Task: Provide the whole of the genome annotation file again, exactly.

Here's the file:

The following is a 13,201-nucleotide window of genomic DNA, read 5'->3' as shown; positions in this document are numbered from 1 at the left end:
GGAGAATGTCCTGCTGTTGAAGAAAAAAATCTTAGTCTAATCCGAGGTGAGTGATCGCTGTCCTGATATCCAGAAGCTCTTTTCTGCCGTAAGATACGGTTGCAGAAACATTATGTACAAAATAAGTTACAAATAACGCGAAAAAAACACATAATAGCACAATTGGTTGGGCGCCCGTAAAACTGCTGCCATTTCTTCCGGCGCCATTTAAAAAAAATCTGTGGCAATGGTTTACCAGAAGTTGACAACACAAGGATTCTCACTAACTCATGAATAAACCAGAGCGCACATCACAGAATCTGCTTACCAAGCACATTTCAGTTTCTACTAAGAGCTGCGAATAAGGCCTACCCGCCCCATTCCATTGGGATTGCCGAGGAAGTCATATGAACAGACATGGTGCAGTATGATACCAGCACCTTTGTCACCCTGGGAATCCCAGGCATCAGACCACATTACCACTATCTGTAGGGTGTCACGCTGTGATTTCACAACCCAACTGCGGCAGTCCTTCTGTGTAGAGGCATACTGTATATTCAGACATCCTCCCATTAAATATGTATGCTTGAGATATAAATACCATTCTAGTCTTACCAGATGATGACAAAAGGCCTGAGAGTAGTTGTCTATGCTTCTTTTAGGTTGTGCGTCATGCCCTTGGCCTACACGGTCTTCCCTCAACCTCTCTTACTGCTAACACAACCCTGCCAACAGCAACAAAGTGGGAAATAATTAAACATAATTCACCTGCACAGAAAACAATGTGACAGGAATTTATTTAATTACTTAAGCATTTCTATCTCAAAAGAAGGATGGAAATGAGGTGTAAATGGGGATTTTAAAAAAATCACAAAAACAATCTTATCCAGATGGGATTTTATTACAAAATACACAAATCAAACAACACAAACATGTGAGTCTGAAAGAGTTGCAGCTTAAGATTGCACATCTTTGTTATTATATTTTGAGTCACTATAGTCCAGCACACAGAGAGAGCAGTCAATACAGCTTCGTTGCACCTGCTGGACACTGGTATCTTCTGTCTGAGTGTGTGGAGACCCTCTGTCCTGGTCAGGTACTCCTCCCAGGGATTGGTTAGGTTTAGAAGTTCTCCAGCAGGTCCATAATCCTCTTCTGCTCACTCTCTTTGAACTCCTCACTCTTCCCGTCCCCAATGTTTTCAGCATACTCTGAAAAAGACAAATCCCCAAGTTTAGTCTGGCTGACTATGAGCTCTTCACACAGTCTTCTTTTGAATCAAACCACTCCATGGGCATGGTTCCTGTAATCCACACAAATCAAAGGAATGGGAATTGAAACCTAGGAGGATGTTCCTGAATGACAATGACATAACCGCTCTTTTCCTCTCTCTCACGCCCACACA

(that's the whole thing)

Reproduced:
The following is a 13,201-nucleotide window of genomic DNA, read 5'->3' as shown; positions in this document are numbered from 1 at the left end:
GGAGAATGTCCTGCTGTTGAAGAAAAAAATCTTAGTCTAATCCGAGGTGAGTGATCGCTGTCCTGATATCCAGAAGCTCTTTTCTGCCGTAAGATACGGTTGCAGAAACATTATGTACAAAATAAGTTACAAATAACGCGAAAAAAACACATAATAGCACAATTGGTTGGGCGCCCGTAAAACTGCTGCCATTTCTTCCGGCGCCATTTAAAAAAAATCTGTGGCAATGGTTTACCAGAAGTTGACAACACAAGGATTCTCACTAACTCATGAATAAACCAGAGCGCACATCACAGAATCTGCTTACCAAGCACATTTCAGTTTCTACTAAGAGCTGCGAATAAGGCCTACCCGCCCCATTCCATTGGGATTGCCGAGGAAGTCATATGAACAGACATGGTGCAGTATGATACCAGCACCTTTGTCACCCTGGGAATCCCAGGCATCAGACCACATTACCACTATCTGTAGGGTGTCACGCTGTGATTTCACAACCCAACTGCGGCAGTCCTTCTGTGTAGAGGCATACTGTATATTCAGACATCCTCCCATTAAATATGTATGCTTGAGATATAAATACCATTCTAGTCTTACCAGATGATGACAAAAGGCCTGAGAGTAGTTGTCTATGCTTCTTTTAGGTTGTGCGTCATGCCCTTGGCCTACACGGTCTTCCCTCAACCTCTCTTACTGCTAACACAACCCTGCCAACAGCAACAAAGTGGGAAATAATTAAACATAATTCACCTGCACAGAAAACAATGTGACAGGAATTTATTTAATTACTTAAGCATTTCTATCTCAAAAGAAGGATGGAAATGAGGTGTAAATGGGGATTTTAAAAAAATCACAAAAACAATCTTATCCAGATGGGATTTTATTACAAAATACACAAATCAAACAACACAAACATGTGAGTCTGAAAGAGTTGCAGCTTAAGATTGCACATCTTTGTTATTATATTTTGAGTCACTATAGTCCAGCACACAGAGAGAGCAGTCAATACAGCTTCGTTGCACCTGCTGGACACTGGTATCTTCTGTCTGAGTGTGTGGAGACCCTCTGTCCTGGTCAGGTACTCCTCCCAGGGATTGGTTAGGTTTAGAAGTTCTCCAGCAGGTCCATAATCCTCTTCTGCTCACTCTCTTTGAACTCCTCACTCTTCCCGTCCCCAATGTTTTCAGCATACTCTGAAAAAGACAAATCCCCAAGTTTAGTCTGGCTGACTATGAGCTCTTCACACAGTCTTCTTTTGAATCAAACCACTCCATGGGCATGGTTCCTGTAATCCACACAAATCAAAGGAATGGGAATTGAAACCTAGGAGGATGTTCCTGAATGACAATGACATAACCGCTCTTTTCCTCTCTCTCACGCCCACACA